Super Pacs: Buying Influence, not Elections

By Rachel Iafolla ‘18

(This essay was first published in the first issue of Babe Lincoln, a new journal of political commentary, created and produced by Wheaton students. For more information about Babe Lincoln, contact its editor Pia Parisi-Marcoux ’19)

Rachel Iafolla ’18

Super Political Action Committees (PACs). They seem pretty frightening; the idea of big money buying elections is not one that sits well with some citizens. However, maybe they are not as scary as we think. “We”, in this case, refers mostly to self-identified Democrats, a group which is more likely to dislike Super PACS, when compared to their Republican counterparts[1]. While Super PACs are able to advertise, make calls, and raise unlimited funds for a given candidate, a look at their success rates may calm some liberal nerves.

Prior to 2010, Super PACs were not an issue; unions and corporations did not have the power to independently spend money to influence elections on the federal level. This all changed when the Supreme Court deemed that fact unconstitutional Citizens United v. FEC, and in the subsequent case of v. FEC., the Super PAC was born[2]. While some feared the Super PACs would give power to the wealthy to “buy elections”, did they succeed in doing so?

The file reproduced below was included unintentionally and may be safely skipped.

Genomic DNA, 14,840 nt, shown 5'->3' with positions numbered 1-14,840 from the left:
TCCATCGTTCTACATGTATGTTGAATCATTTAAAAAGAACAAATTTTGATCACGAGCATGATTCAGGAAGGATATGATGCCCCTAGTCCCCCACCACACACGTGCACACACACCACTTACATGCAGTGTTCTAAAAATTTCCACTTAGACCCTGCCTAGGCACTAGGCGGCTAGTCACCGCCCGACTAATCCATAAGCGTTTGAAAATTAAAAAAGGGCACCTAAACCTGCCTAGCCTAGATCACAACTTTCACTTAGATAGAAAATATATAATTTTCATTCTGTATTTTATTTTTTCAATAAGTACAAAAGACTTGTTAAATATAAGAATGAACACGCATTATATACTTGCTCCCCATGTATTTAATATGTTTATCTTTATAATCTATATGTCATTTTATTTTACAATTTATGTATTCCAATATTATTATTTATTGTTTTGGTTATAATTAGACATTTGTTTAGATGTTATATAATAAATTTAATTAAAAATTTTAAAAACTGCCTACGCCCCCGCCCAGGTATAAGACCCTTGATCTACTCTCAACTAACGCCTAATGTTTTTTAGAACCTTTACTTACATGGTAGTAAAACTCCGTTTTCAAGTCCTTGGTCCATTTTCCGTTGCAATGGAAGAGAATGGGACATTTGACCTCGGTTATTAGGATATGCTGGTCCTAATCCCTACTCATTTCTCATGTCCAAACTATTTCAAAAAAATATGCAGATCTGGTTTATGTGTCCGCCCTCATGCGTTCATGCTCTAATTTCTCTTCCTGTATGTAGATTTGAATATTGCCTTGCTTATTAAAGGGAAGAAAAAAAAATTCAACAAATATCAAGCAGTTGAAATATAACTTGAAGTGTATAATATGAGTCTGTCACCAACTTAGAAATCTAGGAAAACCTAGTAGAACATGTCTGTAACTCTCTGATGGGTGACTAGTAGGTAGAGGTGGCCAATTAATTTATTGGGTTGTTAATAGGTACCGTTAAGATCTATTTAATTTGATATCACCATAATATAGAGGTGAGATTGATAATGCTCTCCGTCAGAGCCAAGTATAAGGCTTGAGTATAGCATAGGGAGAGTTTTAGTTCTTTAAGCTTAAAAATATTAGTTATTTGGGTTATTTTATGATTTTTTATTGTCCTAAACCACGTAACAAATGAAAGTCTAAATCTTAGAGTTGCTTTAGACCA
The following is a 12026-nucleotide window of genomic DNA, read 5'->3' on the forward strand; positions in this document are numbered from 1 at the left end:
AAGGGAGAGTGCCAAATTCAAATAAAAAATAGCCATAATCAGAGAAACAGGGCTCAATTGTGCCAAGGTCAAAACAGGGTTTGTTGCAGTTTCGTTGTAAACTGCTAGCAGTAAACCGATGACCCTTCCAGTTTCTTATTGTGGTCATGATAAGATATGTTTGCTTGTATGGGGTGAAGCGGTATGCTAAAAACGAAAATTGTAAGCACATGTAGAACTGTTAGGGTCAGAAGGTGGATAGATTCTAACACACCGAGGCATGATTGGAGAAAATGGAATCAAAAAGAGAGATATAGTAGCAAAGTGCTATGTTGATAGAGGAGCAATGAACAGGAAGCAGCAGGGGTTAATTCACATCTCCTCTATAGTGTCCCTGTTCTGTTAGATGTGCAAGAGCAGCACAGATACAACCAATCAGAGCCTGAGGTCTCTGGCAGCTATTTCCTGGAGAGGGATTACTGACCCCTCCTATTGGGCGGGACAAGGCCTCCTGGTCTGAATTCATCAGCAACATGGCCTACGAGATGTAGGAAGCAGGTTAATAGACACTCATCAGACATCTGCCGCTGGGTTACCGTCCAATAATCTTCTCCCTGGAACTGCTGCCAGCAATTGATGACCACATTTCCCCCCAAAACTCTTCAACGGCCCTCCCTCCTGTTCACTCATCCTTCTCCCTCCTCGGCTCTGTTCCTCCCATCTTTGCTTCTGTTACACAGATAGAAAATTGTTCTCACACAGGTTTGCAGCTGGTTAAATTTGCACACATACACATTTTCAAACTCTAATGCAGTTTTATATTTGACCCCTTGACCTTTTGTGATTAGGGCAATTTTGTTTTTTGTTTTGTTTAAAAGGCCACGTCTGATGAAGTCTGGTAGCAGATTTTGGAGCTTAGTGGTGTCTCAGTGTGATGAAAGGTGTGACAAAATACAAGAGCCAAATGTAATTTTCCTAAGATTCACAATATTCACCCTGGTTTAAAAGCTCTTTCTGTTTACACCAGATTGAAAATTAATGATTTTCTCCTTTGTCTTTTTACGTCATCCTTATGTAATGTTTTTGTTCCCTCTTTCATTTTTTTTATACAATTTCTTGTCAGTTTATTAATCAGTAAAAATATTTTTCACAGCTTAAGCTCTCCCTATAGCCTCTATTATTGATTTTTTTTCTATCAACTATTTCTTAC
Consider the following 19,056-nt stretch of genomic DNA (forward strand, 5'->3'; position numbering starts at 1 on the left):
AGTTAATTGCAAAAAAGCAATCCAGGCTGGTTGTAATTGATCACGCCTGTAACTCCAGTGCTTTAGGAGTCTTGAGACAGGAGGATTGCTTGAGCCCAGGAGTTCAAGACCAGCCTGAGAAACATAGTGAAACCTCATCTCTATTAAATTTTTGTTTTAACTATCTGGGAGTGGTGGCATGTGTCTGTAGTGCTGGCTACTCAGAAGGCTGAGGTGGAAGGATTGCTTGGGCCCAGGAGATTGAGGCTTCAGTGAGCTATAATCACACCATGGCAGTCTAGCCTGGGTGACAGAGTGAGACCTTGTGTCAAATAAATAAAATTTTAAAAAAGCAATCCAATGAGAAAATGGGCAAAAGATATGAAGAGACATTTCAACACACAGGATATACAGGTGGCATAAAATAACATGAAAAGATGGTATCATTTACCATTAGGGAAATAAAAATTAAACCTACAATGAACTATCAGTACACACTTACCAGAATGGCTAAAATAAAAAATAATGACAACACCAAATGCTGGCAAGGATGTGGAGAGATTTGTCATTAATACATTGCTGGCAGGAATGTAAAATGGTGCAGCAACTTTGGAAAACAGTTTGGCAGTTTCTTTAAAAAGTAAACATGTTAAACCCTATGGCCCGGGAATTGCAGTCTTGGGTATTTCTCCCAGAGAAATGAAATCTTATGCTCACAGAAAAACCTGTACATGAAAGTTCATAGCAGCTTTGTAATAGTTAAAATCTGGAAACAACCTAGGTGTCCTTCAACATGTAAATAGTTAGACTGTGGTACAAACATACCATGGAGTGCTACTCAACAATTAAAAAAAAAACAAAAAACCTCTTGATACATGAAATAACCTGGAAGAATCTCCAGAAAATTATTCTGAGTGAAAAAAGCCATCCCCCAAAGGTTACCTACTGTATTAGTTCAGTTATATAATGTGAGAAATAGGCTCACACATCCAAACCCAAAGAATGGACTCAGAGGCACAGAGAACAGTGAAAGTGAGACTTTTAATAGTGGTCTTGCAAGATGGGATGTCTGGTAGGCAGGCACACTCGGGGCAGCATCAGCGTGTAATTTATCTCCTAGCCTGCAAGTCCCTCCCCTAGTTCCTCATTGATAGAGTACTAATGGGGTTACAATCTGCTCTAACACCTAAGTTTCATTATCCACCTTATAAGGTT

In the 2012 election between Mitt Romney and Barack Obama, the Super PAC made its debut. As a result, more than $840 million was spent on the election (as of October 30, 2012), and of the money, a majority went to conservatives[3] Romney received more monetary support from Super PACs than Obama, but did he win the election? Well, obviously not. While both parties utilized Super PACs, if they really bought elections, Romney would have won due to his greater source of funding. In this case, the power of grassroots supporters, smaller donations, and the voice of the American people proved stronger than that of wealthy donors.

In the current election, Super PACs are once again a big topic of discussion. Most notably, Democratic candidate Bernie Sander’s campaign has managed unimaginable success without the help of a Super PAC. On the opposite side, Republican candidate Jeb Bush has a massive Super PAC, but is currently last in the national polls. The belief in the decisiveness of Super PACs in buying elections is clearly up for questioning.

Perhaps the true power of Super PACs was best summed up by presidential candidate Donald Trump when he said that, “when you give, they do whatever the hell you want them to do.” The influence that donating to a Super PAC can give to someone is the truly scary thing about them. It is when a huge Super PAC candidate wins that the wealthy have their power. The focus on “buying elections” may take away from the greater issue for the average citizen; it is the matter of buying influence which is truly frightening. If one keeps all of the focus on what happens on the national stage, one may overlook what is happening behind the scenes. Looking at Super PACs as something more complex than simply buying elections is a critical viewpoint we must adopt if we wish to understand what is happening within our government.